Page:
On June 4, Councillor Theresa Kavanagh hosted Rosaline Hill, the architect responsible for the development at 3368 Carling, who gave a presentation on the site plans and answered questions from the community.
Ms. Hill explained that the plan has changed from a condominium development to a rental property simply due to lack of demand for condos in Ottawa, and an increase in demand for rentals. With this change, it has gone from mixed-size units to 15 two-bedroom units. The developer is targeting people who value the river view/proximity, and believes they are unlikely to attract families due to the busy area. The development does not include any affordable housing, though there will be accessible units. Basement storage that had been included in the previous design has been removed.
In terms of exterior design, the brownstone/townhouse style was chosen to break the building up into pieces, easing the transition into the residential neighbourhood. The lower part of its elevation (facing its neighbour) is out of sight; the parking entrance will be on this side down the slope, as will exterior garbage storage. (The ramp may be heated, though this has not been decided.)
With regards to amenities, there will be air conditioning units, possibly located on the roof, and each unit will have a dedicated laundry vent to the outside. Outdoor parking will be limited to visitors only, and overnight parking will not be permitted. Because the garbage will be located down a ramp, pick-up will be by private contract – frequency is unknown.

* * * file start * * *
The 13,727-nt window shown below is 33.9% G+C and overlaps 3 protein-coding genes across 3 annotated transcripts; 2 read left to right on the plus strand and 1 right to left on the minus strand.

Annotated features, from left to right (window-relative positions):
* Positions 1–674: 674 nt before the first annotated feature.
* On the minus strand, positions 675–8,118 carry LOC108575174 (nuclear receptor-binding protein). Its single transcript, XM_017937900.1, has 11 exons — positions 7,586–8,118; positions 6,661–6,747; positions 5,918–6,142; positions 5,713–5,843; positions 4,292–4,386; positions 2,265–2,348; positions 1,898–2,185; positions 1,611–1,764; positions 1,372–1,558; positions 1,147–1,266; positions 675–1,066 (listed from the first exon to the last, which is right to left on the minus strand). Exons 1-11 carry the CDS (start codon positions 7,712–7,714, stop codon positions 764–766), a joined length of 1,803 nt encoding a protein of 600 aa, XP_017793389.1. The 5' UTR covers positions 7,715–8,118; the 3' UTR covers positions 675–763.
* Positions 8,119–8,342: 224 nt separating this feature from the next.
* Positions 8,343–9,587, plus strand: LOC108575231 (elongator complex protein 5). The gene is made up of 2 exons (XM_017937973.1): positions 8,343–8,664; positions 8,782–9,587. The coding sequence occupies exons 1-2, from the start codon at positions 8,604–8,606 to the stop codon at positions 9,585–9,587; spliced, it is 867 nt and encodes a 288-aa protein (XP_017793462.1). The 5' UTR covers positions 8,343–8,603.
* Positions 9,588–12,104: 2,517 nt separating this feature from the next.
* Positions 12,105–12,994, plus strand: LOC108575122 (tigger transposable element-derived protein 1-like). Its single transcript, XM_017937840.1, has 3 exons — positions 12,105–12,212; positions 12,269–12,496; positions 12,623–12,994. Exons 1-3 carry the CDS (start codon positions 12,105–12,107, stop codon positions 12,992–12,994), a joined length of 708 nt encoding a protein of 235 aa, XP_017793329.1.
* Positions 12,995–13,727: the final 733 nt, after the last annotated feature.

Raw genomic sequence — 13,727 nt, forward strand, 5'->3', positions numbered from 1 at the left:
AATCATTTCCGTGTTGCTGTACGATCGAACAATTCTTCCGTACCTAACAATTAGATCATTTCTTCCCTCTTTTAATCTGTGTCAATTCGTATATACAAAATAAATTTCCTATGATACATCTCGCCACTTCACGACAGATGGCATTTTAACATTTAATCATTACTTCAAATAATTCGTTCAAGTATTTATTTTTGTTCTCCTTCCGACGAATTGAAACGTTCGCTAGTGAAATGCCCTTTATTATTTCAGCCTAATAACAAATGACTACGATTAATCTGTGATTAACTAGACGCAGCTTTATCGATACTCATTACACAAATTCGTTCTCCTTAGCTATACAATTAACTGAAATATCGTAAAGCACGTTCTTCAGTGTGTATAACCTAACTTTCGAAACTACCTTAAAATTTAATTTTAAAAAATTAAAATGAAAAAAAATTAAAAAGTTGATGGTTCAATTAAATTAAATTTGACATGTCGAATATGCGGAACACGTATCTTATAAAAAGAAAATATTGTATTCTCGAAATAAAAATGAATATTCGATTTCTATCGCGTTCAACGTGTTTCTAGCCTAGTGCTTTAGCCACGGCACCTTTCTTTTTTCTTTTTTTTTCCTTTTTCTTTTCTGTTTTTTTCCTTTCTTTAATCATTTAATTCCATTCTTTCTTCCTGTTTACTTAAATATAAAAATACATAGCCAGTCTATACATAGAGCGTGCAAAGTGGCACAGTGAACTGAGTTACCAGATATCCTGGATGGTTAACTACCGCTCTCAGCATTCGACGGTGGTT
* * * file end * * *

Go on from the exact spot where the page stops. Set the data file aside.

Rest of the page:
There was a great deal of discussion concerning the impact on the property’s neighbours. The clinic next door deals with chemically sensitive patients, and Ms. Hill was asked whether it was possible to move gas meters facing the clinic. She said it is not, unless the required landscape buffer is reduced even further. They intend to put a six foot tall fence on the property line. They also addressed the neighbour to the south, where a hedge was damaged previously. They committed to planting new trees, and hiring an arborist to ensure the neighbour’s satisfaction.
Construction is anticipated to start in Spring 2021, with the “messy stage” (i.e. heavy equipment and exterior work until it is closed in) lasting four months, and the entire project taking a year. The developer does not anticipate a requirement to open the road/close a lane, as underground services were hooked up to the property line when the road was opened previously.
The developer is requesting three bylaw variances:
- The law requires 1.2 parking spaces per unit, which would equal 18 on this site, but the developer is requesting a reduction to 16.
- Garbage is required to be stored in a “building”, which the outside storage containers are not. The developer is requesting to be granted an exception.
- The property is still zoned for mixed-use, dating back to when there was a commercial property on it. This requires a landscape buffer of 3 metres. As it is now residential, the developer is requesting a 1.5 metre buffer.
CBLCA will continue to engage with the developer to ensure a few details discussed are followed.